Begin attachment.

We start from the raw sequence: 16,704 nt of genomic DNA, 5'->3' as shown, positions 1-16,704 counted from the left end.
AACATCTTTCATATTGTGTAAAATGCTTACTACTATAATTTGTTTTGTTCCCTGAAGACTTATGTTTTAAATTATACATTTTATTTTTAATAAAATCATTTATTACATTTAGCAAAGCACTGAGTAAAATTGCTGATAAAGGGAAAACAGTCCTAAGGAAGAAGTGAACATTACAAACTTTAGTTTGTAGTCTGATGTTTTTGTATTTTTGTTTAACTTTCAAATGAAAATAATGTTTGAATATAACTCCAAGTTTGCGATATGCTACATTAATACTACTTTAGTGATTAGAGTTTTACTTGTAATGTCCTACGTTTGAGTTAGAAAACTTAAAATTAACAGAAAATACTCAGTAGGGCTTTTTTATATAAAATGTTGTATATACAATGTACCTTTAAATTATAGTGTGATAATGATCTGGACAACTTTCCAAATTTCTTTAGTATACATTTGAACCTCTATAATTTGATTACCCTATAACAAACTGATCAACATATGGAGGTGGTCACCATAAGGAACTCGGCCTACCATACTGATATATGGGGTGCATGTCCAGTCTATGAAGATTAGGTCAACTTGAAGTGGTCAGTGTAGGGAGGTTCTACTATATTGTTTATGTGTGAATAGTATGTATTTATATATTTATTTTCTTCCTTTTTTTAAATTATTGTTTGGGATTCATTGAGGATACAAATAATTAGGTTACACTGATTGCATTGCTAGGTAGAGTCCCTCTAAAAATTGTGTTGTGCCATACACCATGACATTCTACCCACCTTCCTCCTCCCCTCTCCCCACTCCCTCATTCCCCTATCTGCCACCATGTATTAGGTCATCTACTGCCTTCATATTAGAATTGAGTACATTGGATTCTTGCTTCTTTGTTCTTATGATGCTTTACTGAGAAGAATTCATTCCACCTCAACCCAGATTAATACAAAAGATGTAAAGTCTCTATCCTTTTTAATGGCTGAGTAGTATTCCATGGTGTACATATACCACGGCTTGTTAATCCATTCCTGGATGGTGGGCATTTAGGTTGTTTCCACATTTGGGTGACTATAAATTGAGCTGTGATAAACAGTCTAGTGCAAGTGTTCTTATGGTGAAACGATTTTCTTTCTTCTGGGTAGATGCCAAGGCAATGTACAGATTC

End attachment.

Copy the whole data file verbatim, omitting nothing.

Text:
We start from the raw sequence: 16,704 nt of genomic DNA, 5'->3' as shown, positions 1-16,704 counted from the left end.
AACATCTTTCATATTGTGTAAAATGCTTACTACTATAATTTGTTTTGTTCCCTGAAGACTTATGTTTTAAATTATACATTTTATTTTTAATAAAATCATTTATTACATTTAGCAAAGCACTGAGTAAAATTGCTGATAAAGGGAAAACAGTCCTAAGGAAGAAGTGAACATTACAAACTTTAGTTTGTAGTCTGATGTTTTTGTATTTTTGTTTAACTTTCAAATGAAAATAATGTTTGAATATAACTCCAAGTTTGCGATATGCTACATTAATACTACTTTAGTGATTAGAGTTTTACTTGTAATGTCCTACGTTTGAGTTAGAAAACTTAAAATTAACAGAAAATACTCAGTAGGGCTTTTTTATATAAAATGTTGTATATACAATGTACCTTTAAATTATAGTGTGATAATGATCTGGACAACTTTCCAAATTTCTTTAGTATACATTTGAACCTCTATAATTTGATTACCCTATAACAAACTGATCAACATATGGAGGTGGTCACCATAAGGAACTCGGCCTACCATACTGATATATGGGGTGCATGTCCAGTCTATGAAGATTAGGTCAACTTGAAGTGGTCAGTGTAGGGAGGTTCTACTATATTGTTTATGTGTGAATAGTATGTATTTATATATTTATTTTCTTCCTTTTTTTAAATTATTGTTTGGGATTCATTGAGGATACAAATAATTAGGTTACACTGATTGCATTGCTAGGTAGAGTCCCTCTAAAAATTGTGTTGTGCCATACACCATGACATTCTACCCACCTTCCTCCTCCCCTCTCCCCACTCCCTCATTCCCCTATCTGCCACCATGTATTAGGTCATCTACTGCCTTCATATTAGAATTGAGTACATTGGATTCTTGCTTCTTTGTTCTTATGATGCTTTACTGAGAAGAATTCATTCCACCTCAACCCAGATTAATACAAAAGATGTAAAGTCTCTATCCTTTTTAATGGCTGAGTAGTATTCCATGGTGTACATATACCACGGCTTGTTAATCCATTCCTGGATGGTGGGCATTTAGGTTGTTTCCACATTTGGGTGACTATAAATTGAGCTGTGATAAACAGTCTAGTGCAAGTGTTCTTATGGTGAAACGATTTTCTTTCTTCTGGGTAGATGCCAAGGCAATGTACAGATTC